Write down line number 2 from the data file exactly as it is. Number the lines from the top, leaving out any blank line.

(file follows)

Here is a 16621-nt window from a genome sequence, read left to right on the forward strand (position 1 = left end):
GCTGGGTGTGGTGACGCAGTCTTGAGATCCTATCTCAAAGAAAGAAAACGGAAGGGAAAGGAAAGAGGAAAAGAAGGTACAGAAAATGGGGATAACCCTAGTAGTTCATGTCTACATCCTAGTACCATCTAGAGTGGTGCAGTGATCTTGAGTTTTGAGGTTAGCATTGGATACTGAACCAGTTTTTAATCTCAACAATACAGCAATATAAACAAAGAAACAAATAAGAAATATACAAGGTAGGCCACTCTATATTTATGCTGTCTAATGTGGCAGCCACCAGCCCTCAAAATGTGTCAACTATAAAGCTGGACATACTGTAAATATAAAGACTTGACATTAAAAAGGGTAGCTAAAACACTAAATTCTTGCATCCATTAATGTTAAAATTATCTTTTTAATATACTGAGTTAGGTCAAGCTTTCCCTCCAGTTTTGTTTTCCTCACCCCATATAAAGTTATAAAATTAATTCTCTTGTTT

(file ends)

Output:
GCTGGGTGTGGTGACGCAGTCTTGAGATCCTATCTCAAAGAAAGAAAACGGAAGGGAAAGGAAAGAGGAAAAGAAGGTACAGAAAATGGGGATAACCCTAGTAGTTCATGTCTACATCCTAGTACCATCTAGAGTGGTGCAGTGATCTTGAGTTTTGAGGTTAGCATTGGATACTGAACCAGTTTTTAATCTCAACAATACAGCAATATAAACAAAGAAACAAATAAGAAATATACAAGGTAGGCCACTCTATATTTATGCTGTCTAATGTGGCAGCCACCAGCCCTCAAAATGTGTCAACTATAAAGCTGGACATACTGTAAATATAAAGACTTGACATTAAAAAGGGTAGCTAAAACACTAAATTCTTGCATCCATTAATGTTAAAATTATCTTTTTAATATACTGAGTTAGGTCAAGCTTTCCCTCCAGTTTTGTTTTCCTCACCCCATATAAAGTTATAAAATTAATTCTCTTGTTT